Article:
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Design of VLANs

Posted on 2012-03-12
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Last Modified: 2012-05-15
I am working with a client who has some Cisco equipment.

network design is very simple now ; all machines in one VLAN and one subnet.

they like to go with a VLAN based solution , they have a Cisco switch 3750 (24 port) and a ASA (5510) . They also have six Dlink (layer3) switches.

The Idea is to use Cisco 3750 as a core switch ; subnet network to 5 different IP ranges ( for 5 departments ) and put each department on a separate VLAN.

They also have another location which will be connected to primary site using a site-to-site VPN (through Cisco ASA) .So ASA provides site-to-site connectivity and Internet access.

machines on that site also need to be in a different VLAN but should be able to talk to servers in primary site.


so .. with this scenario in mind ; here are my thoughts :

we need one dedicated switch on each subnet ( probably those Dlinks)
we need to enable trunking on each Dlink switch.
Each Dlink switch  will be connected to core Cisco switch using its trunk interface.
Core switch performs required routing and send traffic to ASA if required.

Is this right ? I am not quiet sure if ASA should be VLAN aware too ... any thoughts ?
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Question by:akhalighi
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Expert Comment

by:schmitty007
ID: 37710618
In this scenario your 3750 L3 switch can do the routing between Vlans and you would need to trunk the ports between switches. So your ASA would only have to know that the other subnets are reachable through the 3750.

 There is no need to dedicate one switch per VLAN unless you just wanted to, it is possible to simply assign different switchports to access the vlan intended. It would help to understand the physical topology to answer this question. Are the devices in these 5 different areas cabled back to the same data closet or different closets?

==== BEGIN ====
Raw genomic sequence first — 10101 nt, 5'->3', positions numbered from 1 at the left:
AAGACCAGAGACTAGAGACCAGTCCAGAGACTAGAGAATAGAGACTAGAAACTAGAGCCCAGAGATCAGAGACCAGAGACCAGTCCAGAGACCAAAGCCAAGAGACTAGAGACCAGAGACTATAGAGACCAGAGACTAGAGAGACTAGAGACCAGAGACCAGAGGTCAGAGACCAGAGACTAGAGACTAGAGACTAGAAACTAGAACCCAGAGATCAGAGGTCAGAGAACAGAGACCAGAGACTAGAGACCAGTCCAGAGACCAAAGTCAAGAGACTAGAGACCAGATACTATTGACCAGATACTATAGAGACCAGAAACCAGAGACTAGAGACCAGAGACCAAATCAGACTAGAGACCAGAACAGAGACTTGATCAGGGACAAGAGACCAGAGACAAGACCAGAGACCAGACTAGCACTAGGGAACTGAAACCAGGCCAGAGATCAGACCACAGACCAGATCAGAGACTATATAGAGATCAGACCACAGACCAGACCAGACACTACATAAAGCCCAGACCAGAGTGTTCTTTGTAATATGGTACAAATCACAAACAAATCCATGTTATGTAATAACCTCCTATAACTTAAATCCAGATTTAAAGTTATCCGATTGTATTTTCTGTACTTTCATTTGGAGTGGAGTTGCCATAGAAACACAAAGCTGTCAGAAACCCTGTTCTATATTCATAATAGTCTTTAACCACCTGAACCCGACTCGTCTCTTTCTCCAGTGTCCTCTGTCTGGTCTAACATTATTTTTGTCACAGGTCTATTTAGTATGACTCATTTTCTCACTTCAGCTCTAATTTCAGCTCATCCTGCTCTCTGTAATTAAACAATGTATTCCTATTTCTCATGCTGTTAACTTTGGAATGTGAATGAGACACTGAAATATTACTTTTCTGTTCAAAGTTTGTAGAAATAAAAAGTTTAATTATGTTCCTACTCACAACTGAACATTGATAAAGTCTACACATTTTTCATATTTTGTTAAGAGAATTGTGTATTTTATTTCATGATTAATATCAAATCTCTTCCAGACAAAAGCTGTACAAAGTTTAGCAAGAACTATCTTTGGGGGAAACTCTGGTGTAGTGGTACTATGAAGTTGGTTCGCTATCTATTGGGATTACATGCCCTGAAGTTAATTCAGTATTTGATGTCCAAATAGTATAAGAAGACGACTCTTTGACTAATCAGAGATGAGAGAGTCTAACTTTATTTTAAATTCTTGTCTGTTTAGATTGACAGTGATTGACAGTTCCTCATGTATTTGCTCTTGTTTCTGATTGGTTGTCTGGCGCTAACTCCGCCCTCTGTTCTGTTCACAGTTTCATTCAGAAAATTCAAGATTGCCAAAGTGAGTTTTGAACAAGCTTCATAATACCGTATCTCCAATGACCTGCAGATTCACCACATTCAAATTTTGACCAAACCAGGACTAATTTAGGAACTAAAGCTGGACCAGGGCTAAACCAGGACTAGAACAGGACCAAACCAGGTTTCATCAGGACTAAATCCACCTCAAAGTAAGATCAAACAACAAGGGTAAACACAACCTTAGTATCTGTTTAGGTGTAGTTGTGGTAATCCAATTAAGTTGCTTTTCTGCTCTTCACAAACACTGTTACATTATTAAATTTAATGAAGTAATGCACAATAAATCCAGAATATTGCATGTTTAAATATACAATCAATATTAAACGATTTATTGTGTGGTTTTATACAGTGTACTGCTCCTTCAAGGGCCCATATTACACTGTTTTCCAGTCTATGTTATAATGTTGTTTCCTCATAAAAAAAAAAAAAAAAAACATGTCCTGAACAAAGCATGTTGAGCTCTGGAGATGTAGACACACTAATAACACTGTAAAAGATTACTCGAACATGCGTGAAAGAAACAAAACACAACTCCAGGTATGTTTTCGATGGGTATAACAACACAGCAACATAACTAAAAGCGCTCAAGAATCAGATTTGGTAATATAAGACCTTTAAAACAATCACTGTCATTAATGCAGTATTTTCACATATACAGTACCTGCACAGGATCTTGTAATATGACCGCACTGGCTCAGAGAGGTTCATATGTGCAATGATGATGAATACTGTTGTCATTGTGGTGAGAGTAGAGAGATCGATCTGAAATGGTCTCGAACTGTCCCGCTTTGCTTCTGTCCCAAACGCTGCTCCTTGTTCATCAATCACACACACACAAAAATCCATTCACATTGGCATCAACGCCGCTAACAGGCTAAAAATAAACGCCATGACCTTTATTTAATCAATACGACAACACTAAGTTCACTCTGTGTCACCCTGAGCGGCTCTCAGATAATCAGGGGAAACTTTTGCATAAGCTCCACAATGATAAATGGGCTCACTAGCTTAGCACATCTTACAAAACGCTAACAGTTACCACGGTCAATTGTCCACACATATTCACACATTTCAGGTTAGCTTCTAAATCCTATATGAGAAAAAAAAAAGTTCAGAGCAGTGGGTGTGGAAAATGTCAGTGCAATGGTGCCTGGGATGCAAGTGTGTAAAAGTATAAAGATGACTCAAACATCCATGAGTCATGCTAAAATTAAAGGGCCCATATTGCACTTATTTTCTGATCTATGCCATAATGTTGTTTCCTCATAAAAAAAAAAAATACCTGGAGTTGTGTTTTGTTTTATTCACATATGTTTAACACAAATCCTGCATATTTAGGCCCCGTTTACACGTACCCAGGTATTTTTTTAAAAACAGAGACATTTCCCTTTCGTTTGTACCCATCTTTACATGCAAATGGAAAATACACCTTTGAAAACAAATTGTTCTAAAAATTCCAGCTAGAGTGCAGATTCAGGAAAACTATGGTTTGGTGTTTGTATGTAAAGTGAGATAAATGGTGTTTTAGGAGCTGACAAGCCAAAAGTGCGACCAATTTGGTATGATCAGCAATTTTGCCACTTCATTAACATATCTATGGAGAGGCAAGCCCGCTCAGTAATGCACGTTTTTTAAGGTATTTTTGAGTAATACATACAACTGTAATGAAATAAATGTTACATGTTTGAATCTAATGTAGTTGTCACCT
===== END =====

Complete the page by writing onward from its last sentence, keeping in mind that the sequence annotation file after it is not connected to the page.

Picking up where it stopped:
You would have all 5 Vlans on all switches and simply assign a range/specific ports to each VLAN. You could also use VTP to manage Vlans across the switches if you had a native cisco switching environment.

Example
Int fa0/1
switchport access vlan 10

int Fa0/2
switchport access vlan 20

I would shutdown Vlan1 and pick one Vlan to be your management Vlan for your switches.
I would also recommend using RPVST - rapid per vlan spanning tree.
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Author Comment

by:akhalighi
ID: 37711807
Thanks for all information , can we enable rapid spanning tree even in a Dlink-Cisco mix ?
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by:schmitty007
ID: 37711848
Spanning-tree is IEEE and is not proprietary to cisco so as long as the switch itself supports RPVSPT then absolutely. You said they are L3 switches so I would assume yes but, to confirm just look up the model numbers on the manufactures website it should confirm / deny.
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pwindell earned 500 total points
ID: 37748808
The Idea is to use Cisco 3750 as a core switch ; subnet network to 5 different IP ranges ( for 5 departments ) and put each department on a separate VLAN.

That is the wrong reason to want to do that in most cases.
The primary reason would be because you have more than 200 machines on a segment and it is starting to suffer degradation from the level of Broadcasts.

If you have less than 200 machines, and have no special case security needs,...then leave everything in a single segment.

VLANs,...I try pretty hard to not even use the term, the trem often just creates confusion, voodoo, and visions in people's minds that go beyond all it really amounts to in the end.    An L3 Segment is an L3 Segment, how you "get there" is not that relevant.   If it is a conventional LAN Router it is based on the physical interfaces of the device,...if it is an L3 Switch then it is based on how you group the Switch Ports into logical Router Interfaces by using the VLAN config,...but in the end,...either way,....L3 Segments and just L3 Segments.
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Expert Comment

by:pwindell
ID: 37748822
Simple principle to follow:

For every 200 machines,...create a new /24 (254 host) Segment.

Whether that is done with physical interfaces on a convention LAN Router or with virtualized Interfaces on a L3 Switch really doesn't matter.
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